It’s a comic truism that cancer isn’t funny. Clearly nobody has told that to Cancer itself, brought to the stage by Bruce Horak in a performance that mixes dark humour, devastating power and absolutely singular strangeness.
As a grotesque embodiment of the Big C, the Toronto-based Horak, a survivor of childhood cancer, is part smarmy lounge singer, part scary clown, part warped motivational speaker. Mixing a killer-smart monologue with unsettling physical comedy, Horak’s Cancer starts out as a delusional egomaniac, bragging about his Google hits — almost twice as many as that "so-called No. 1 killer, heart disease."
Then he takes an informal poll and is gobsmacked to find out that everybody in the theatre hates him. Cancer’s attempts to win us over involve irresistible musical numbers and some endearingly unpredictable audience participation (including hilariously ingratiating efforts to get people to "friend" him on Facebook).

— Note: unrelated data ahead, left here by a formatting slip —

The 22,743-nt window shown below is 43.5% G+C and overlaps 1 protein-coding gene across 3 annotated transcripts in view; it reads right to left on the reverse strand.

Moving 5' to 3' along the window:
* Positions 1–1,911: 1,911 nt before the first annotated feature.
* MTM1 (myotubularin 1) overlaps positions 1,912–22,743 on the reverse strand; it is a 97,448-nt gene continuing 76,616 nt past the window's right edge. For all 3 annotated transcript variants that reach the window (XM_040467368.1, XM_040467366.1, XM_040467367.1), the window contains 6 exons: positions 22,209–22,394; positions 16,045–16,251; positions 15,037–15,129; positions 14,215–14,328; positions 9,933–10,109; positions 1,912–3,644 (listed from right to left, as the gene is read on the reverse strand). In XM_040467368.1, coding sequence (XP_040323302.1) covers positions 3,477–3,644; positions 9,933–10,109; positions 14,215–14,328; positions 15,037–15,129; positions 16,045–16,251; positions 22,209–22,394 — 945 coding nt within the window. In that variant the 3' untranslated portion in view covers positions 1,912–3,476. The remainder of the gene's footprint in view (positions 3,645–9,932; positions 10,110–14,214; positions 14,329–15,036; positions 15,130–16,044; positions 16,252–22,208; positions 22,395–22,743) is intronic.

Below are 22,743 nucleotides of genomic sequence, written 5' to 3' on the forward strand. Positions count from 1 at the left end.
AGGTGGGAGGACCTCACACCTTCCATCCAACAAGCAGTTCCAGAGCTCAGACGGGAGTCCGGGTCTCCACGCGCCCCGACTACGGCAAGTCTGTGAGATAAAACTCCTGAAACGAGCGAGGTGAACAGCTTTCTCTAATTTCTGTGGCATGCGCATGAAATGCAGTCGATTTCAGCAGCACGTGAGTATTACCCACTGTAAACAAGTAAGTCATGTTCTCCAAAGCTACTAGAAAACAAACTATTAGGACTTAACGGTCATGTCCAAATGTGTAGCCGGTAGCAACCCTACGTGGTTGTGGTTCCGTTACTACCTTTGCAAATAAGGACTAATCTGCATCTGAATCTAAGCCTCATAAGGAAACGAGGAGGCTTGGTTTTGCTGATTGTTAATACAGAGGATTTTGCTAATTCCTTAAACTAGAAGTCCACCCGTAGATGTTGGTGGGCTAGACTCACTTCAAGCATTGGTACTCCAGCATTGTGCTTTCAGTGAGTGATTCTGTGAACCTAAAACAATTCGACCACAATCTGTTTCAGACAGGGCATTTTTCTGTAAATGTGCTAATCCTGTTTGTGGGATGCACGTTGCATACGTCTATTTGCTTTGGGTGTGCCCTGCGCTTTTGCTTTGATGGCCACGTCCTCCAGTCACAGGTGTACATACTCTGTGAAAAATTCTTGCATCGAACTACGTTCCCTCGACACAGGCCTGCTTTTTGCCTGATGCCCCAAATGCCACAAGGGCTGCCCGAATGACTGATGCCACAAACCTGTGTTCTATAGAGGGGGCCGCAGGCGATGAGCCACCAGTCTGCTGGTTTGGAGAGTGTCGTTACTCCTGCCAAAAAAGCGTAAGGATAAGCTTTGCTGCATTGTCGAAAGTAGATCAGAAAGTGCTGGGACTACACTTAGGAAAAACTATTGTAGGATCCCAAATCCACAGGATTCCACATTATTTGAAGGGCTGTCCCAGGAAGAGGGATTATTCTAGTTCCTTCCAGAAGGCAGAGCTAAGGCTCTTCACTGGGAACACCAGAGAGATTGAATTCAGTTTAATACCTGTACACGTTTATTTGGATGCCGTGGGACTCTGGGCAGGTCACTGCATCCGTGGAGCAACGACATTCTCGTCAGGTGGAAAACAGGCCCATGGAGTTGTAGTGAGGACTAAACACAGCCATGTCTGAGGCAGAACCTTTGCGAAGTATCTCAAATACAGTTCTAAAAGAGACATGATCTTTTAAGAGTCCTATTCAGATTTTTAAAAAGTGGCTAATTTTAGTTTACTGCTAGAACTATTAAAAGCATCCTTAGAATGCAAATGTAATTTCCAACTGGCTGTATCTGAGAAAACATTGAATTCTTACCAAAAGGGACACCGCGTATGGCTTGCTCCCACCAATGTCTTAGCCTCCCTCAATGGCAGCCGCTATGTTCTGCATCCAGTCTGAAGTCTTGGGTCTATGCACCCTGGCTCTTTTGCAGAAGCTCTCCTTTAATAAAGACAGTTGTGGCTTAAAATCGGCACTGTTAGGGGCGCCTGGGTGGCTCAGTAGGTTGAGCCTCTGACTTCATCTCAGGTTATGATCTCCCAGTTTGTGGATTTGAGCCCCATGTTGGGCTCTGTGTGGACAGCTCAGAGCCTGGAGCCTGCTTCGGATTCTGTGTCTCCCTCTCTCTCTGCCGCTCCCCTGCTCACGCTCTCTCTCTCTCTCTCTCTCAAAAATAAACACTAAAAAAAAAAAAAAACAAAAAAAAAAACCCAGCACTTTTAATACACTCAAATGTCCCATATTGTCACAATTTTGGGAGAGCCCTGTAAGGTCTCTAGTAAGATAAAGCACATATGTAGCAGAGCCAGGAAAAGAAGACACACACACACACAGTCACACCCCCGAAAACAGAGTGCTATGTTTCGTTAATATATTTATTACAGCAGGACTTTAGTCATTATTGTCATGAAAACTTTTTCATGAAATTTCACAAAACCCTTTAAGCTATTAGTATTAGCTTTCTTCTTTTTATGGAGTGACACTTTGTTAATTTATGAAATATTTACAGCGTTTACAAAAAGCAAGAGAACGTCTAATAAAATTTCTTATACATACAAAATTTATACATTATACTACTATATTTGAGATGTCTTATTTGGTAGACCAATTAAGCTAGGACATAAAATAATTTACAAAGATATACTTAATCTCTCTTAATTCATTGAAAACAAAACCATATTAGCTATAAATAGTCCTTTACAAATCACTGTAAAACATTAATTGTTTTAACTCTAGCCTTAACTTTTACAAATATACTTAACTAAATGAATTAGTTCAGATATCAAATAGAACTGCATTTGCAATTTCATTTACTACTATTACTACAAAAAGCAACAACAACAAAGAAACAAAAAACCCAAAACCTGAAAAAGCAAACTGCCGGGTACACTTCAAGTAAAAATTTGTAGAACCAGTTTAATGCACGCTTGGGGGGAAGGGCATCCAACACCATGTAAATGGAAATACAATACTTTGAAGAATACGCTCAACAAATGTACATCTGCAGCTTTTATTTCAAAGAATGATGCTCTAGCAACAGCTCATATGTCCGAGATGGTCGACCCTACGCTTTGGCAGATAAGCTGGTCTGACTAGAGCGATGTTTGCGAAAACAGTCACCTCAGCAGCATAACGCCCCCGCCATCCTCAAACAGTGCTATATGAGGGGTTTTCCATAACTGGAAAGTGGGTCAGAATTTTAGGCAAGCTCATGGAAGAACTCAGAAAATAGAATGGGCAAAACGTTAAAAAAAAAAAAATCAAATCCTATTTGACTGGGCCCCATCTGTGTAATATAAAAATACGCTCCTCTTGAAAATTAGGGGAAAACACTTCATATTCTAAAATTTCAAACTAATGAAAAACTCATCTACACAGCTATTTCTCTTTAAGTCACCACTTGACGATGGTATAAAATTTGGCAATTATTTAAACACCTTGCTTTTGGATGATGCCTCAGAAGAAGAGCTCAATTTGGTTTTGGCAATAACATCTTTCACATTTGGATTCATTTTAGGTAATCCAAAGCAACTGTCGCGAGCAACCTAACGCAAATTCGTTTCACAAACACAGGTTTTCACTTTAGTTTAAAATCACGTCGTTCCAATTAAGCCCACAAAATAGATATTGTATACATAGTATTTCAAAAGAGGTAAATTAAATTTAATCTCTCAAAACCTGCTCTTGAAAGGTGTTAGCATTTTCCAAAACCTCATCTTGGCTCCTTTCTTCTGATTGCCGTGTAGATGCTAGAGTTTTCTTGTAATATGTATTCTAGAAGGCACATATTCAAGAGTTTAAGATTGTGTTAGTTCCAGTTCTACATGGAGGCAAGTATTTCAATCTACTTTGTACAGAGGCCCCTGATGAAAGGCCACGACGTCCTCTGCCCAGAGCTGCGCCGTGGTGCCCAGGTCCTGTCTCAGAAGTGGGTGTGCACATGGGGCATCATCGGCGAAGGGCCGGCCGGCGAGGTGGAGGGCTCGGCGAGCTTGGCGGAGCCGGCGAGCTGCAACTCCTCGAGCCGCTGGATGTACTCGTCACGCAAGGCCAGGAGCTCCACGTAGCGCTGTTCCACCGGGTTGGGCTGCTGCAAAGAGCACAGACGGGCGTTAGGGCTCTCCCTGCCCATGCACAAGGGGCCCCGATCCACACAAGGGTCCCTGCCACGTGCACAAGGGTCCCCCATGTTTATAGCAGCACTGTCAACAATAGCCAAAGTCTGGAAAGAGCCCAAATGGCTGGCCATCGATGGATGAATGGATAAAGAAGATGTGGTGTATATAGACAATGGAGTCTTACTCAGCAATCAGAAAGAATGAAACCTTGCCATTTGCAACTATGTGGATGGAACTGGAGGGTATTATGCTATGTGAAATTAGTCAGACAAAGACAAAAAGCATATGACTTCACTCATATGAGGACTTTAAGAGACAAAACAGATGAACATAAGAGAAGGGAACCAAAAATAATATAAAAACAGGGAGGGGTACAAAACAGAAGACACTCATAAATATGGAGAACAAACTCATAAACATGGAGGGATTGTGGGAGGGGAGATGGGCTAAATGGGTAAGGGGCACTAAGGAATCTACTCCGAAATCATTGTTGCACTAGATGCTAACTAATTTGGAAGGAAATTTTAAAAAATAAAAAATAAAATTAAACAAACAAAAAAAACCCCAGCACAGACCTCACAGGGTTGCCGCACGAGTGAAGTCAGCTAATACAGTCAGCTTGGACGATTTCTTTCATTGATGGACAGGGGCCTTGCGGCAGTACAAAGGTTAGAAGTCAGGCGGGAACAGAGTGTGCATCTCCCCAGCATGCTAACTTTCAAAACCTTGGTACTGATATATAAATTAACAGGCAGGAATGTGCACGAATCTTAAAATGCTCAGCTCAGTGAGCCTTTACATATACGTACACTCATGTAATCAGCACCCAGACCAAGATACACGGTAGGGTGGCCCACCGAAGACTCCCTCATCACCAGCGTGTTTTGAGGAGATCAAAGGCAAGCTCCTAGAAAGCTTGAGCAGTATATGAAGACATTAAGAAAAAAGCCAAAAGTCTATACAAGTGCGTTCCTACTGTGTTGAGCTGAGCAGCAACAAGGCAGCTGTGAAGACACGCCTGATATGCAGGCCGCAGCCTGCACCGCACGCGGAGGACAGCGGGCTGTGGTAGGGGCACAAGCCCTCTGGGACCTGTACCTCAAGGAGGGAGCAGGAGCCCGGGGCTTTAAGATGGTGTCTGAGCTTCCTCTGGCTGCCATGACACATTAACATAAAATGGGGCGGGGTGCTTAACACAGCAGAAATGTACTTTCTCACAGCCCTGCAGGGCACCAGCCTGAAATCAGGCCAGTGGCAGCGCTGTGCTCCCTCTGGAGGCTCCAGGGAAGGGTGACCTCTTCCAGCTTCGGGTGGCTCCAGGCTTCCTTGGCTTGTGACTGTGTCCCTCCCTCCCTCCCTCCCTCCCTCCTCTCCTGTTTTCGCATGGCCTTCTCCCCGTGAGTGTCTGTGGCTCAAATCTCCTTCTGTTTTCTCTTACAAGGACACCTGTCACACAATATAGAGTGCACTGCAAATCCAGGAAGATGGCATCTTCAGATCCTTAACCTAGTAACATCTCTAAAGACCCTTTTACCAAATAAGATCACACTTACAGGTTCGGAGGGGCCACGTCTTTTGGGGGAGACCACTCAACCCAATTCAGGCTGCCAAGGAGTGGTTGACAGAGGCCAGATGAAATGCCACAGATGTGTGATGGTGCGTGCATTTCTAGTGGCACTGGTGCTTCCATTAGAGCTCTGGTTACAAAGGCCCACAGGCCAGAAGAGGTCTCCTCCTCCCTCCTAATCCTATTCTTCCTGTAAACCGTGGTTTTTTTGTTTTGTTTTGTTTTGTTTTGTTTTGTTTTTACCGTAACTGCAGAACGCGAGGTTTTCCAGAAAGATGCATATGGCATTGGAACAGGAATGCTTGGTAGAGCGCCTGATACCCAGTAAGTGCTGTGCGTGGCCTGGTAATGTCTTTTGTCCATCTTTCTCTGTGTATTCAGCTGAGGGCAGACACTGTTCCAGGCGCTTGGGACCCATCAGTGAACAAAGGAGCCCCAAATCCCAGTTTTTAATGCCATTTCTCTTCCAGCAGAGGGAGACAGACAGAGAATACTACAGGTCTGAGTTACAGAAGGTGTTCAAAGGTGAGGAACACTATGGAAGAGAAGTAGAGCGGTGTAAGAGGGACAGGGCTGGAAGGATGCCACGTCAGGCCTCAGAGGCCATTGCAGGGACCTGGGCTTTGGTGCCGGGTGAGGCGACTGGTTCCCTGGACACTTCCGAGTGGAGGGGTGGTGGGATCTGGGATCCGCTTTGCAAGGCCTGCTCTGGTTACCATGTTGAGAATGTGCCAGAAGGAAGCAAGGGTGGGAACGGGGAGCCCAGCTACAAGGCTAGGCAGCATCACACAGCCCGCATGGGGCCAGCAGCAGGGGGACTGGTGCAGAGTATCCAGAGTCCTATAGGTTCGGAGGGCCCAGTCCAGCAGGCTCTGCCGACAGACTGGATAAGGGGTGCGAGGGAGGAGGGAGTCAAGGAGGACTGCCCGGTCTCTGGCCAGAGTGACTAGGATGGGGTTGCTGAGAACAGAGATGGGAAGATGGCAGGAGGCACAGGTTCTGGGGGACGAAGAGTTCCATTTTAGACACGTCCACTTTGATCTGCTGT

Horak’s work is audacious in its absurdist comedy. But it becomes equally unexpected in its tender, touching (dare we say it?) emotional uplift. The show starts in pitch-black darkness, but in a mysterious bit of theatrical alchemy, somehow lurches toward love, hope and light.
An evening with Cancer might not sound like a great ticket, but you need to go. Really.
— Alison Gillmor